Academic Program Review - FAQ

Why look at making changes? What does this mean about the future of Illinois Wesleyan?

The objective of the review has been to enhance and foster the university’s educational mission, through sustainable programs that meet the learning needs and interests of today’s and tomorrow’s students. This entails some reallocation of resources, both to strengthen existing programs and enable new offerings. We will continue to evolve and to thrive, and cultivate in new ways our foundation of liberal arts education, combined with and enhancing our top notch pre-professional programs. 

What information was utilized to evaluate academic programs and who had input into the decisions?

The academic program evaluation process began in the fall with a survey of all students, yielding 120 pages of information. A Program Evaluation Task Force (PETF) was formed in November 2019, drawing representatives from Illinois Wesleyan’s primary faculty governing bodies –– Council on University Programs & Policy (CUPP) and Curriculum Council (CC) –– plus an elected at-large faculty member.

All department and program heads were invited to submit 8-page narratives to the PETF detailing the strengths, special contributions, and possible aspirations for their programs. The PETF examined not only the narrative accounts provided by departments but also data provided both by the Illinois Wesleyan Institutional Research & Planning office and an external partner, Gray Associates, which specializes in the analysis of academic programs. CUPP then considered the recommendations of the PETF, as did CC. Those faculty bodies brought recommendations forward, in three specially called meetings, for a vote of the entire faculty. The administration also submitted a response to the PETF report to the Trustees.

When a working group of trustees and faculty members was formed, for further analysis, the heads of programs specifically under consideration by the group had a second opportunity to present written information about their programs — all of which was provided to the Board of Trustees. The working group also had access both to the Gray data and internal data. View a detailed explanation of the process.

What were the criteria for evaluating academic programs?

Academic programs were evaluated based on educational considerations with attention, in part, to educational value and desirability for the students of today and tomorrow –– looking at enrollment patterns (nationally and internally) and external outcomes data.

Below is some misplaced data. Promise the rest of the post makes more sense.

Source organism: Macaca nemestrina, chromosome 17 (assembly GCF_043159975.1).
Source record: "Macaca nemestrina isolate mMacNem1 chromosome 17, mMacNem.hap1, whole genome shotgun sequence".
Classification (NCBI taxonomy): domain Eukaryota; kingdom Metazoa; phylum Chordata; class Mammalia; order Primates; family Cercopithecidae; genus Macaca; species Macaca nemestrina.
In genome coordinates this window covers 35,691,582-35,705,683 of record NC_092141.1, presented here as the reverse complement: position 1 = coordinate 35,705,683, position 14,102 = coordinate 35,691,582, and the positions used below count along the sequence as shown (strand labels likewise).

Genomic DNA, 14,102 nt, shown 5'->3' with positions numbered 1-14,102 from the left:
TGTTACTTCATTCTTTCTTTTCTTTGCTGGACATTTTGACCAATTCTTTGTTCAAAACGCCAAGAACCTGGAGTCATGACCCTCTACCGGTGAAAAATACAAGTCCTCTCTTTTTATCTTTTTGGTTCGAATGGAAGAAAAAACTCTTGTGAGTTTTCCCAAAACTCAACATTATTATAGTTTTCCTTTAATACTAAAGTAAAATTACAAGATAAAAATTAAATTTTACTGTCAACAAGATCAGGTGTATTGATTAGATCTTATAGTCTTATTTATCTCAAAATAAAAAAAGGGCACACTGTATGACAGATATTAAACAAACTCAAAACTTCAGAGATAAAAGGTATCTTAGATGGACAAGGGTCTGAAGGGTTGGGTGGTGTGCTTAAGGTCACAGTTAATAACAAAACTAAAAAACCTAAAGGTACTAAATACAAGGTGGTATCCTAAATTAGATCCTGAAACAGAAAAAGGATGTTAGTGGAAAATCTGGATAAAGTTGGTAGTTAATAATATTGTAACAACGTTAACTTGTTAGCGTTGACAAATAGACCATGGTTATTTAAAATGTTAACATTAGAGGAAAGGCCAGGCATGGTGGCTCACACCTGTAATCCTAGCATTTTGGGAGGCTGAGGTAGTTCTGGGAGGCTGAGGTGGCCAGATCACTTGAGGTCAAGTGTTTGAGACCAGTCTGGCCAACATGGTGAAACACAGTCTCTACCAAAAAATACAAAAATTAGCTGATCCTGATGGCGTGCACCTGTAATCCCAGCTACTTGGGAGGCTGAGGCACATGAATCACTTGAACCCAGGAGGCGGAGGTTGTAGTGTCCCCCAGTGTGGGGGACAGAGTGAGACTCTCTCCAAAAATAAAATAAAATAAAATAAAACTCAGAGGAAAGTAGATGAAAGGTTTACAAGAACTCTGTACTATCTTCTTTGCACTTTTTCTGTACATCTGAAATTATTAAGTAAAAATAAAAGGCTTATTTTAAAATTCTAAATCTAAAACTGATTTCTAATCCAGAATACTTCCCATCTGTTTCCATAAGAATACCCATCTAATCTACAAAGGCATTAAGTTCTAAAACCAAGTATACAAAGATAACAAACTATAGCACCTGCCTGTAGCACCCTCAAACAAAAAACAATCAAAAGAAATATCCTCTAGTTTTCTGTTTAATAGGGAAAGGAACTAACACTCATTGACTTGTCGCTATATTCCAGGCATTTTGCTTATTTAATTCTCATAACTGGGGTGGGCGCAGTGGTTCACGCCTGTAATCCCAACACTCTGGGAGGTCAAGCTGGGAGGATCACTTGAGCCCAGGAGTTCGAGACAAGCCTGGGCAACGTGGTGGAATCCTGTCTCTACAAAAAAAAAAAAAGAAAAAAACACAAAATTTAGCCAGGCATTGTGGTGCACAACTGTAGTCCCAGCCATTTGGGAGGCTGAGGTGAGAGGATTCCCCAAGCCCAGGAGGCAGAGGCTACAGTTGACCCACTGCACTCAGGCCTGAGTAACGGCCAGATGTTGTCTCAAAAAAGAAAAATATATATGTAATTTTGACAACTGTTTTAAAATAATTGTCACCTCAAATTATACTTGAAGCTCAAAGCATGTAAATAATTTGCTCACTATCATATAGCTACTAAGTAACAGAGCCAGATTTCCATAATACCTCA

Who made the decisions?
After deliberations by the faculty members of PETF, consideration by CUPP and CC, faculty votes, and administrative input, decisions were ultimately made by the 40-member board of trustees, 90% of whom are alumni. The ultimate decision-making responsibility for all colleges and universities in America lies with the Board of Trustees.

How will changes in academic programs and majors have an impact on students, faculty and staff?

Any curricular changes will not take place in the coming academic year, and students currently majoring or minoring in programs slated for closure will be able to complete their degrees in the programs. Elimination of a major or minor need not entail elimination of that study from the curriculum. Going forward, discussion with relevant departments will explore potential new structures and teaching modes to serve our students effectively. These changes are intended to enable improved alignment of faculty-student ratios across disciplines, while also fostering enhancement of Illinois Wesleyan's distinctive interdisciplinary opportunities.

Even if a program is discontinued, will Illinois Wesleyan still offer some courses in this discipline?

Elimination of a major or minor does not entail removing opportunities for students to explore these fields through new course offerings. It is our intention to continue to offer a robust liberal arts curriculum.

What does it mean for a program to be recommended for transformation?

It may be different for each department and might include, for example: pedagogical innovation, interdisciplinary outreach, and more efficient use of resources. Each of these programs has had preliminary discussions with the Academic Affairs office and will submit a written plan to that office, with specific goals and timelines, before the conclusion of the fall semester.

Why did Illinois Wesleyan move forward with these procedures during a global pandemic?

This undertaking began at the start of the 2019-20 academic year, long before the impact of COVID-19, but its goal of allocating resources effectively toward the needs of students and positioning us to compete in a challenging landscape is more important now than ever.

Is Illinois Wesleyan still committed to its liberal arts tradition?

Yes. The objective of this self-examination is to ensure that Illinois Wesleyan continues to provide the students of today and tomorrow the best liberal arts education we possibly can.

How can a school with a religious heritage not have a Religion Department?

It is our intention to continue instruction in areas related to spirituality, which we know are of such importance to our students. We also are proud of having a very strong interfaith chaplaincy, which many students engage with.